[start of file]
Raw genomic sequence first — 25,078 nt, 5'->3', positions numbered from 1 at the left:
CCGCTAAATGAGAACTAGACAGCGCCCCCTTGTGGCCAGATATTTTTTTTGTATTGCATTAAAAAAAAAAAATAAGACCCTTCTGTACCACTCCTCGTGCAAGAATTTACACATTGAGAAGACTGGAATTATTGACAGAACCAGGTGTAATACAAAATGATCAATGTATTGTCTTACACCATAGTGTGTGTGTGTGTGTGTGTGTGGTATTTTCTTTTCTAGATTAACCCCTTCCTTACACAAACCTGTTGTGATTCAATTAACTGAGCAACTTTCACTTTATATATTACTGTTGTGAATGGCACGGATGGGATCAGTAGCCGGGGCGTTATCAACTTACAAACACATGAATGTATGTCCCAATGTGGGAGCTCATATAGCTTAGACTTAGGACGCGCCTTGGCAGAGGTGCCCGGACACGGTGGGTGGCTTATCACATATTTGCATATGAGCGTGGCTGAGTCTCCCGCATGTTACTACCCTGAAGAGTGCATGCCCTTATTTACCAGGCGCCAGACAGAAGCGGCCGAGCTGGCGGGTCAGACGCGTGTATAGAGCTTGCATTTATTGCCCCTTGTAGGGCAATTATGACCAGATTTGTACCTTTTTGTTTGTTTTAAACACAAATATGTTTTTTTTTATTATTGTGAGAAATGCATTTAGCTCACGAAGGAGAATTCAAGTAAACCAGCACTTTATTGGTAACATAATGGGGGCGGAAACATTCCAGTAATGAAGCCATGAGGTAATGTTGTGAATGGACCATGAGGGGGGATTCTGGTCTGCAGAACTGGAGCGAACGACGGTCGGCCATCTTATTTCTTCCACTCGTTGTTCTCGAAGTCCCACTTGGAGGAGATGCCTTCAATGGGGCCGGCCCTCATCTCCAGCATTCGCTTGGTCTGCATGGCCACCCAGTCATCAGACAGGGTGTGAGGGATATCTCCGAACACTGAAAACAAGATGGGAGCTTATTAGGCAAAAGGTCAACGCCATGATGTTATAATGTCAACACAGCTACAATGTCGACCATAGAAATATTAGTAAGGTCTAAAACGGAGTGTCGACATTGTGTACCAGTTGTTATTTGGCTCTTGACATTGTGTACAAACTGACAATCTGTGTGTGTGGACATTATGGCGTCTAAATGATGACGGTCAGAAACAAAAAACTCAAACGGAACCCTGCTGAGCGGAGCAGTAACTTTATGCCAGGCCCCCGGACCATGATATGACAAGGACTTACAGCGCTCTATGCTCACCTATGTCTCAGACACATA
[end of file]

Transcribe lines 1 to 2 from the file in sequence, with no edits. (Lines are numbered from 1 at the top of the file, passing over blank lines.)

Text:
Raw genomic sequence first — 25,078 nt, 5'->3', positions numbered from 1 at the left:
CCGCTAAATGAGAACTAGACAGCGCCCCCTTGTGGCCAGATATTTTTTTTGTATTGCATTAAAAAAAAAAAATAAGACCCTTCTGTACCACTCCTCGTGCAAGAATTTACACATTGAGAAGACTGGAATTATTGACAGAACCAGGTGTAATACAAAATGATCAATGTATTGTCTTACACCATAGTGTGTGTGTGTGTGTGTGTGTGGTATTTTCTTTTCTAGATTAACCCCTTCCTTACACAAACCTGTTGTGATTCAATTAACTGAGCAACTTTCACTTTATATATTACTGTTGTGAATGGCACGGATGGGATCAGTAGCCGGGGCGTTATCAACTTACAAACACATGAATGTATGTCCCAATGTGGGAGCTCATATAGCTTAGACTTAGGACGCGCCTTGGCAGAGGTGCCCGGACACGGTGGGTGGCTTATCACATATTTGCATATGAGCGTGGCTGAGTCTCCCGCATGTTACTACCCTGAAGAGTGCATGCCCTTATTTACCAGGCGCCAGACAGAAGCGGCCGAGCTGGCGGGTCAGACGCGTGTATAGAGCTTGCATTTATTGCCCCTTGTAGGGCAATTATGACCAGATTTGTACCTTTTTGTTTGTTTTAAACACAAATATGTTTTTTTTTATTATTGTGAGAAATGCATTTAGCTCACGAAGGAGAATTCAAGTAAACCAGCACTTTATTGGTAACATAATGGGGGCGGAAACATTCCAGTAATGAAGCCATGAGGTAATGTTGTGAATGGACCATGAGGGGGGATTCTGGTCTGCAGAACTGGAGCGAACGACGGTCGGCCATCTTATTTCTTCCACTCGTTGTTCTCGAAGTCCCACTTGGAGGAGATGCCTTCAATGGGGCCGGCCCTCATCTCCAGCATTCGCTTGGTCTGCATGGCCACCCAGTCATCAGACAGGGTGTGAGGGATATCTCCGAACACTGAAAACAAGATGGGAGCTTATTAGGCAAAAGGTCAACGCCATGATGTTATAATGTCAACACAGCTACAATGTCGACCATAGAAATATTAGTAAGGTCTAAAACGGAGTGTCGACATTGTGTACCAGTTGTTATTTGGCTCTTGACATTGTGTACAAACTGACAATCTGTGTGTGTGGACATTATGGCGTCTAAATGATGACGGTCAGAAACAAAAAACTCAAACGGAACCCTGCTGAGCGGAGCAGTAACTTTATGCCAGGCCCCCGGACCATGATATGACAAGGACTTACAGCGCTCTATGCTCACCTATGTCTCAGACACATA